Impact of Behavioral Feeding Intervention on Child Emotional and Behavioral Functioning, Parenting Stress, and Parent-Child Attachment

Rachel M. Knight, Jeremy J. Albright, Alissa Huth-Bocks, Natalie K. Morris, Lauren Mills, Kaylin Klok, Nora Kallabat, Amy K. Drayton

Research output: Contribution to journalArticlepeer-review

4 Scopus citations

Abstract

Objectives:Behavioral intervention is the only treatment for pediatric feeding problems with well documented empirical support. However, parents may be hesitant to pursue behavioral intervention because of concerns about possible negative side effects on child behavioral health and the parent-child relationship. This study investigated associations between behavioral feeding treatment and parenting stress, internalizing and externalizing behavior problems in young children, and parent-child attachment quality.Methods:Participants included 16 mother-child dyads seeking treatment from a behavioral feeding clinic at a large Midwestern university medical center. Children were between the ages of 30 and 45 months (adjusted) at baseline. Caregivers completed the Child Behavior Checklist for ages 1.5 to 5 (CBCL/1.5-5), the Parenting Stress Index, 3rd Edition Short Form (PSI/SF), and mother-child dyads participated in the Strange Situation procedure at baseline and again after 6 months. The treatment group (n = 12) began outpatient behavioral feeding intervention following the baseline evaluation, whereas the control group (n = 12) remained on the clinic waitlist until after the 6-month follow-up.Results:The treatment group demonstrated decreases in internalizing and externalizing child behavior problems and parenting stress compared with the control group. No significant differences were demonstrated in parent-child attachment quality within or between groups.Conclusions:Behavioral feeding intervention had positive effects on perceptions of child emotional and behavioral functioning and maternal parenting stress. Intervention also did not impact the quality of the mother-child attachment relationship. Further research with a larger sample size and additional observational measures of behavior is needed to support the replicability and generalizability of these results.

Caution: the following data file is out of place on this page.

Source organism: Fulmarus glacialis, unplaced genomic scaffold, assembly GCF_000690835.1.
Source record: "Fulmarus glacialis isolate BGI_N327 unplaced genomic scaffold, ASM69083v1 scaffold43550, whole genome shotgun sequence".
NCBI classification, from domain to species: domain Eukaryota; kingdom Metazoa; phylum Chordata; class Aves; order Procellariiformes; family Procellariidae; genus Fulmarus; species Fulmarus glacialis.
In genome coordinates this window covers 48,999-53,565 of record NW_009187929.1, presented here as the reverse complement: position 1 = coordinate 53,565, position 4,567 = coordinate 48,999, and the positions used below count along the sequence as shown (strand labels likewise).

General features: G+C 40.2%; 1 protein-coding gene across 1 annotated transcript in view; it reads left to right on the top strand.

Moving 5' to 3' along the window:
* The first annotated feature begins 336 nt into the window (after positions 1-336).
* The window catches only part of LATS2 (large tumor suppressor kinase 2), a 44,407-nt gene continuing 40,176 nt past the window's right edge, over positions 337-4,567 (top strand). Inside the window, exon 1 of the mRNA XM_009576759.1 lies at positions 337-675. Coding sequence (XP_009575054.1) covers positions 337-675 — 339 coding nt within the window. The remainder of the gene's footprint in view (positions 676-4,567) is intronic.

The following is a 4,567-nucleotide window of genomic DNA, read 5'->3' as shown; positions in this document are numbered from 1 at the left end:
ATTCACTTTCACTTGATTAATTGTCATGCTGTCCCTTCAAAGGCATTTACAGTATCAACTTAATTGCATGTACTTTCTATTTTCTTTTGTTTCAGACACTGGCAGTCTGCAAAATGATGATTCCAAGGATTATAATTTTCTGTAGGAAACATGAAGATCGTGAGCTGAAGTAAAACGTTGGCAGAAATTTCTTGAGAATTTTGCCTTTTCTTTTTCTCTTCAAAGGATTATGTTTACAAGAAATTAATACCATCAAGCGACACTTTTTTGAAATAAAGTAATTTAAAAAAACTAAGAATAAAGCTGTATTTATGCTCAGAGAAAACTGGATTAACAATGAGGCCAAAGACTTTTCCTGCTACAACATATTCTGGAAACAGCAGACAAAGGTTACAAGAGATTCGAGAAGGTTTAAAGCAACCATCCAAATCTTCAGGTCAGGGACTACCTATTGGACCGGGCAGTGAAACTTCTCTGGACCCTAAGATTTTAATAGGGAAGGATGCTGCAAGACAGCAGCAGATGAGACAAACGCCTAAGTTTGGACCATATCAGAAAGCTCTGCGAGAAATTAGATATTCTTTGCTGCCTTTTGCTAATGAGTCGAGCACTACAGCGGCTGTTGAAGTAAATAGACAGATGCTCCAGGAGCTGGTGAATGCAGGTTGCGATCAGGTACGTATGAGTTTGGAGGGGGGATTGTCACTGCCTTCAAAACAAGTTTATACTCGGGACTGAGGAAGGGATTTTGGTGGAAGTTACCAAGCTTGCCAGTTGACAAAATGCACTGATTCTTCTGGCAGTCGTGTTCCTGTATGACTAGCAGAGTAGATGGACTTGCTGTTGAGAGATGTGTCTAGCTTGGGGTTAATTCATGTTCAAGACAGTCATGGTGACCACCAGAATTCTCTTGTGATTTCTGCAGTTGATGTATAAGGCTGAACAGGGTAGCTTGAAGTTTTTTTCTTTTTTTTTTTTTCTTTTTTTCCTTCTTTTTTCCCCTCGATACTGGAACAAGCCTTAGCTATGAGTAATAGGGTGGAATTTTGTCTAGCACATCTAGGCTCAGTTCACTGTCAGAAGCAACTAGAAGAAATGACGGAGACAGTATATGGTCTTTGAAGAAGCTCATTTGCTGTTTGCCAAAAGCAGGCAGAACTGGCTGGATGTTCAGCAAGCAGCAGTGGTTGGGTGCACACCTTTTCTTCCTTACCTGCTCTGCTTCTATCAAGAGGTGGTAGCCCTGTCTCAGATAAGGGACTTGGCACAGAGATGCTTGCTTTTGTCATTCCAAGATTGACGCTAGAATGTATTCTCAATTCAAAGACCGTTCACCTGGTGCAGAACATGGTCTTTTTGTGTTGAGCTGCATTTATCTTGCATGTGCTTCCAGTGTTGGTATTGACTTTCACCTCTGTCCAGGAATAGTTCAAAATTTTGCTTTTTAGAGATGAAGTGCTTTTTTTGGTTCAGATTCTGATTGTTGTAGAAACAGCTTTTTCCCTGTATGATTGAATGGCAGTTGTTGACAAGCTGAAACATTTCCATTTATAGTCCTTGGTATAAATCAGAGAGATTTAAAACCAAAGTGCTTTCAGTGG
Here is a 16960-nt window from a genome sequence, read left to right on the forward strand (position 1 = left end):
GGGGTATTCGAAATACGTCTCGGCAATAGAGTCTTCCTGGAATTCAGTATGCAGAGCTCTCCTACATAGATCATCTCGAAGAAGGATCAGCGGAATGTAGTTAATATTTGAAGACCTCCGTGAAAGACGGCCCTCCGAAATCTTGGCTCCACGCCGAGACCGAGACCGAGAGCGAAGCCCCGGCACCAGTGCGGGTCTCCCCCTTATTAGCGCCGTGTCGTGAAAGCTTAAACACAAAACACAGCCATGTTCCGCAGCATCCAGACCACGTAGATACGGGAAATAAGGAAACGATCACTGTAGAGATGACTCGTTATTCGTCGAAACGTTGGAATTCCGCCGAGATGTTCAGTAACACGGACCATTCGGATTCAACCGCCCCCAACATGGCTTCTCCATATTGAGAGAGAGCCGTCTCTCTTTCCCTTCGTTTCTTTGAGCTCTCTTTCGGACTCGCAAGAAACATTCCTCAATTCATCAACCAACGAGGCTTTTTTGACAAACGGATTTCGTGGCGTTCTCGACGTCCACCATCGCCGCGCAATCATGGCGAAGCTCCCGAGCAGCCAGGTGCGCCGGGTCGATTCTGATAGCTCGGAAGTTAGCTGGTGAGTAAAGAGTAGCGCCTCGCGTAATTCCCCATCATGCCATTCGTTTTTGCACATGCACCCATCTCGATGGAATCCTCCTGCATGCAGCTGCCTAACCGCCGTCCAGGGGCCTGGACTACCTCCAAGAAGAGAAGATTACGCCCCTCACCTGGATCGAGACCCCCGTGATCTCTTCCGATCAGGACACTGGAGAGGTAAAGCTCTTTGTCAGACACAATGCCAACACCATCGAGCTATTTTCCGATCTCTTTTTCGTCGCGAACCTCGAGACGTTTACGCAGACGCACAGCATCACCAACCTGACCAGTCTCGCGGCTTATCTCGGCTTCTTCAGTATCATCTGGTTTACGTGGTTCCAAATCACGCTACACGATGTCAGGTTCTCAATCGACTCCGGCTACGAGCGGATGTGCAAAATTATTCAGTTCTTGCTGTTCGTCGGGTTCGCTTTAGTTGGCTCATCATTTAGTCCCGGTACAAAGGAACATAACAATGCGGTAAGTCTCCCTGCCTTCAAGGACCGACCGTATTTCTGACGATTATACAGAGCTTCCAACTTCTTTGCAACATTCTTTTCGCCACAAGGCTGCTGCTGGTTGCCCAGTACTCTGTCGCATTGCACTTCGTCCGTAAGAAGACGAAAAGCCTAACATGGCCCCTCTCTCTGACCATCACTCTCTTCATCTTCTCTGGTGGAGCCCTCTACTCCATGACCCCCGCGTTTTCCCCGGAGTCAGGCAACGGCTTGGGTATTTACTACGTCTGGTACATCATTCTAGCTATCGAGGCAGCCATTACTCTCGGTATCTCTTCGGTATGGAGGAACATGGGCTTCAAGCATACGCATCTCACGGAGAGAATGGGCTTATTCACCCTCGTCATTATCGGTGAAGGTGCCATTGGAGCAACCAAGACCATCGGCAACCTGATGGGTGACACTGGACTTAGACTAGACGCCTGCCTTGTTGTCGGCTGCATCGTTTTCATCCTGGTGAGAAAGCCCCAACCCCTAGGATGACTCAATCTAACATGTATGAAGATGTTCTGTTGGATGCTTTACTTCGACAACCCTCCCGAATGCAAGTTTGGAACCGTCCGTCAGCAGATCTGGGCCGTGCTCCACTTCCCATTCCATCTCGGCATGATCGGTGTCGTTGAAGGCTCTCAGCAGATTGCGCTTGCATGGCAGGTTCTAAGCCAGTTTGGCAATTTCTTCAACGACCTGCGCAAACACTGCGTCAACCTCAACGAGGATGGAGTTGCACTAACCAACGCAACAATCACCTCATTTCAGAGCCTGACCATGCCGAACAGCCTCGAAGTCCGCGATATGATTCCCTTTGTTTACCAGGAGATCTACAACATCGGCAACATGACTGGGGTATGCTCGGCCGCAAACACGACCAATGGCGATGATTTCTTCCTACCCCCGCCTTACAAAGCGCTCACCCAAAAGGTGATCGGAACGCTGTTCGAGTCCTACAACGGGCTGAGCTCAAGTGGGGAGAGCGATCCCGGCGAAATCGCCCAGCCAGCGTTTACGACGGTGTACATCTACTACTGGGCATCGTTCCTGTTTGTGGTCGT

Original languageEnglish (US)
Pages (from-to)383-387
Number of pages5
JournalJournal of pediatric gastroenterology and nutrition
Volume69
Issue number3
DOIs
StatePublished - Sep 1 2019
Externally publishedYes

Keywords

  • empirically supported treatment
  • randomized controlled trial

ASJC Scopus subject areas

  • Pediatrics, Perinatology, and Child Health
  • Gastroenterology

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